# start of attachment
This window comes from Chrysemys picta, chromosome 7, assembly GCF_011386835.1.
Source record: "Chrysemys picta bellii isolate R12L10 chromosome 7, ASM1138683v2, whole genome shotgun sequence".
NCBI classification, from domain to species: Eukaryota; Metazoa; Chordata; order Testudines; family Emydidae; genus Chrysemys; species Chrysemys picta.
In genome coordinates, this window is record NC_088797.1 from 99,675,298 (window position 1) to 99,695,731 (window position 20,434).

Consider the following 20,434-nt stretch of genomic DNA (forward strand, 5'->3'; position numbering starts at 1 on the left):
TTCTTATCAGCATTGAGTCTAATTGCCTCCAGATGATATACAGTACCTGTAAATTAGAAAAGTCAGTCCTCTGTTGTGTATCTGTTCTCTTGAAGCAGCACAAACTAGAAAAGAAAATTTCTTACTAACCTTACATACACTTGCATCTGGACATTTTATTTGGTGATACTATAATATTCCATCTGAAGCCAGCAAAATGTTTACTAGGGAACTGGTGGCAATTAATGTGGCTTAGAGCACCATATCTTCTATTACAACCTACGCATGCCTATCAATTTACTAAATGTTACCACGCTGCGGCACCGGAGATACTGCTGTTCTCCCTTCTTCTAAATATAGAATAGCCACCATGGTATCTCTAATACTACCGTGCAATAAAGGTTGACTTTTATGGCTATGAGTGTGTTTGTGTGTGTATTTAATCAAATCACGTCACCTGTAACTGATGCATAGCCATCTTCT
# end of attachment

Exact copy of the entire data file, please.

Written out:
This window comes from Chrysemys picta, chromosome 7, assembly GCF_011386835.1.
Source record: "Chrysemys picta bellii isolate R12L10 chromosome 7, ASM1138683v2, whole genome shotgun sequence".
NCBI classification, from domain to species: Eukaryota; Metazoa; Chordata; order Testudines; family Emydidae; genus Chrysemys; species Chrysemys picta.
In genome coordinates, this window is record NC_088797.1 from 99,675,298 (window position 1) to 99,695,731 (window position 20,434).

Consider the following 20,434-nt stretch of genomic DNA (forward strand, 5'->3'; position numbering starts at 1 on the left):
TTCTTATCAGCATTGAGTCTAATTGCCTCCAGATGATATACAGTACCTGTAAATTAGAAAAGTCAGTCCTCTGTTGTGTATCTGTTCTCTTGAAGCAGCACAAACTAGAAAAGAAAATTTCTTACTAACCTTACATACACTTGCATCTGGACATTTTATTTGGTGATACTATAATATTCCATCTGAAGCCAGCAAAATGTTTACTAGGGAACTGGTGGCAATTAATGTGGCTTAGAGCACCATATCTTCTATTACAACCTACGCATGCCTATCAATTTACTAAATGTTACCACGCTGCGGCACCGGAGATACTGCTGTTCTCCCTTCTTCTAAATATAGAATAGCCACCATGGTATCTCTAATACTACCGTGCAATAAAGGTTGACTTTTATGGCTATGAGTGTGTTTGTGTGTGTATTTAATCAAATCACGTCACCTGTAACTGATGCATAGCCATCTTCT